That was June 26, 1985, the day Frederic Brillant’s ethereal essence first kissed our world.
The rock, of which a confidential source shared a cell phone photo with us, is now kept in sub-basement storage at the Smithsonian in Washington. We can verify that it indeed looks precisely like the nation of France— and that two words were etched into the edge representing the northeast of the country:
“That was a sign,” Bun told us. “Me and Pimp saw right away that the reason nobody in P.A. never found the Sapphire Do-rag and gained its magic is that it’s not in P.A. It was in France. And ‘SEDAN—DEVILLE’ had to be some kind of key, like a secret password.”
The next morning, after getting to know one another a bit and realizing a mutual interest in arcane mysticism, the boys resolved to make the trip across the ocean to Europe. Plane tickets being prohibitively expensive for the youths to afford (Pimp was 12 years old and Bun just 11 at the time), the duo resolved to boost a car.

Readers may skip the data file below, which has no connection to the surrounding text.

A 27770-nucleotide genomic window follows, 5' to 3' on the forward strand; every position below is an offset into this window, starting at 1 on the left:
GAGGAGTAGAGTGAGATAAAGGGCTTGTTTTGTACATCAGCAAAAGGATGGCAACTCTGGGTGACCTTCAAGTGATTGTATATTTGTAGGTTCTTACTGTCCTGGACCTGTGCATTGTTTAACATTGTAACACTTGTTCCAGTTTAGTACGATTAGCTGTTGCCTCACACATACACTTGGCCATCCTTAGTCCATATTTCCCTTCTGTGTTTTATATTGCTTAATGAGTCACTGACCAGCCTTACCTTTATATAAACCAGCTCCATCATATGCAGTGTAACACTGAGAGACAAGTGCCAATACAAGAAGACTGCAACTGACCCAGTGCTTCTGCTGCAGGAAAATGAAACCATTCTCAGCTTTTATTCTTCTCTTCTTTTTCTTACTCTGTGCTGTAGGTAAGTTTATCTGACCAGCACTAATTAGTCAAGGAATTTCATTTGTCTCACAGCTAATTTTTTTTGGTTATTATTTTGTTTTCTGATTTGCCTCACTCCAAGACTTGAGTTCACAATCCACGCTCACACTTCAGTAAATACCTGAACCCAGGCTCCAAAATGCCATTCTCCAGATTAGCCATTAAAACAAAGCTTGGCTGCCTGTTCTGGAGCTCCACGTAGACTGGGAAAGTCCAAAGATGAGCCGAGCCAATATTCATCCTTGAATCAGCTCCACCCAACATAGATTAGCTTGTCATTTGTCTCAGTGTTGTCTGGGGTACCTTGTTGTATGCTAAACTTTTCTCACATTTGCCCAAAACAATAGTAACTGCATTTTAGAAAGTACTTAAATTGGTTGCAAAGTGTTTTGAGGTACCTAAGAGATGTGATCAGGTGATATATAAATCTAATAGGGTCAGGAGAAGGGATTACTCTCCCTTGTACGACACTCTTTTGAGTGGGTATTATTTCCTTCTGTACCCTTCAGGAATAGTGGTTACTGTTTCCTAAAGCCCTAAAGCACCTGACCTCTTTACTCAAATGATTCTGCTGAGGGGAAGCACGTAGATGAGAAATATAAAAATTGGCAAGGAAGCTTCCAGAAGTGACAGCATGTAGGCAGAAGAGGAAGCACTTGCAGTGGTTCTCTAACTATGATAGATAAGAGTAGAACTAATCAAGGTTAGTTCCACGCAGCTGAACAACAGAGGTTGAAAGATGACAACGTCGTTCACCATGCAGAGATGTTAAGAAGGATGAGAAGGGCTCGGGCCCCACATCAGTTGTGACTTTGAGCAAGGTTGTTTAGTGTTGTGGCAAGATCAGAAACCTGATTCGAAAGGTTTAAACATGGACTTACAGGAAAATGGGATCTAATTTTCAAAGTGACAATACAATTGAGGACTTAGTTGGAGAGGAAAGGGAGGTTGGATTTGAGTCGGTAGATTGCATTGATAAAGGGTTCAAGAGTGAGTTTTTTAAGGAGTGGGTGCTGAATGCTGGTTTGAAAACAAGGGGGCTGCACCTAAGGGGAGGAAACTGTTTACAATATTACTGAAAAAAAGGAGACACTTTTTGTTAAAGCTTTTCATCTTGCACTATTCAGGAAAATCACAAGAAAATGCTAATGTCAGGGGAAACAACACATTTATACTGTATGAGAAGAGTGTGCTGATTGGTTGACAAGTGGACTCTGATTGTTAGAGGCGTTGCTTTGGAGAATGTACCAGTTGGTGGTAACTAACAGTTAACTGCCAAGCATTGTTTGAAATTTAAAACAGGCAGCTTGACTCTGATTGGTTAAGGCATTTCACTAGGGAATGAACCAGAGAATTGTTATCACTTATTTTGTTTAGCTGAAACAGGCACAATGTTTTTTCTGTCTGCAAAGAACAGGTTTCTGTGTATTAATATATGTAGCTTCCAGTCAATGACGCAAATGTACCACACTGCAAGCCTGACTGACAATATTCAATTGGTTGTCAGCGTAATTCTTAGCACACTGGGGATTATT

Not fifteen minutes into their search, they found their ride, abandoned down a dead-end dirt road.
It was a 1977 Cadillac Sedan de Ville.
“SEDAN—DEVILLE, right there. That was it,” Bun recalls. “The glove box was locked or jammed shut, but it had this polished wood steering wheel. I had never seen one before. The wood wheel... that’s the trillest thing ever.”
Driving across the entire Atlantic Ocean took a few days, during which Bun and Pimp had plenty of time to explore their budding affection for rap. By the time the trip was nearly done at long last, however, the elder Pimp C, who was behind that shiny wood wheel, realized that they ought to have brushed up on their French before venturing so far from home: he came to the realization they had already made it into France, and then some, without realizing it.
Where the hell were they?
Brakes slammed. Tires squealed. Pimp C almost ran over a baby.
“I think he was close to falling asleep. We had been driving forever, man. And then suddenly there’s this little baby in the street, just babying,” Bun recalls.